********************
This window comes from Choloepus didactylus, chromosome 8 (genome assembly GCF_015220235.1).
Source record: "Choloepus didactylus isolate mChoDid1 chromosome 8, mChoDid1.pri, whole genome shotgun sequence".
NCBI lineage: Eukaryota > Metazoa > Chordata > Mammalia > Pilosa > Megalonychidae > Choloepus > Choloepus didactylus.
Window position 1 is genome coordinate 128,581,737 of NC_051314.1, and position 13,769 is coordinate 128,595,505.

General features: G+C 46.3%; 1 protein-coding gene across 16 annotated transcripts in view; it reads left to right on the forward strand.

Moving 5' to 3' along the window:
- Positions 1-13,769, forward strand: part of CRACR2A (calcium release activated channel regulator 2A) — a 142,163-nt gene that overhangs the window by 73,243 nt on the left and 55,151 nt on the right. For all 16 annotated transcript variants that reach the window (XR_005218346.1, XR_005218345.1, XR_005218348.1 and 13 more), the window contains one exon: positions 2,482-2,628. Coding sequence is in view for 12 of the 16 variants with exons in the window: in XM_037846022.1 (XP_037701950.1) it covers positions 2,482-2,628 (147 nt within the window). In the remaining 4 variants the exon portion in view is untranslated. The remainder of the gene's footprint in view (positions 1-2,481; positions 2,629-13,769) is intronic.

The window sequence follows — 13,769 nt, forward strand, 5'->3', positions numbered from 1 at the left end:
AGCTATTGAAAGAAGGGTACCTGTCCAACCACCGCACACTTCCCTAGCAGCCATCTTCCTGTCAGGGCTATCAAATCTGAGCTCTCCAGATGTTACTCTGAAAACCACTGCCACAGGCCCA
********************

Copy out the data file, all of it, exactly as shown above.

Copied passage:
This window comes from Choloepus didactylus, chromosome 8 (genome assembly GCF_015220235.1).
Source record: "Choloepus didactylus isolate mChoDid1 chromosome 8, mChoDid1.pri, whole genome shotgun sequence".
NCBI lineage: Eukaryota > Metazoa > Chordata > Mammalia > Pilosa > Megalonychidae > Choloepus > Choloepus didactylus.
Window position 1 is genome coordinate 128,581,737 of NC_051314.1, and position 13,769 is coordinate 128,595,505.

General features: G+C 46.3%; 1 protein-coding gene across 16 annotated transcripts in view; it reads left to right on the forward strand.

Moving 5' to 3' along the window:
- Positions 1-13,769, forward strand: part of CRACR2A (calcium release activated channel regulator 2A) — a 142,163-nt gene that overhangs the window by 73,243 nt on the left and 55,151 nt on the right. For all 16 annotated transcript variants that reach the window (XR_005218346.1, XR_005218345.1, XR_005218348.1 and 13 more), the window contains one exon: positions 2,482-2,628. Coding sequence is in view for 12 of the 16 variants with exons in the window: in XM_037846022.1 (XP_037701950.1) it covers positions 2,482-2,628 (147 nt within the window). In the remaining 4 variants the exon portion in view is untranslated. The remainder of the gene's footprint in view (positions 1-2,481; positions 2,629-13,769) is intronic.

The window sequence follows — 13,769 nt, forward strand, 5'->3', positions numbered from 1 at the left end:
AGCTATTGAAAGAAGGGTACCTGTCCAACCACCGCACACTTCCCTAGCAGCCATCTTCCTGTCAGGGCTATCAAATCTGAGCTCTCCAGATGTTACTCTGAAAACCACTGCCACAGGCCCA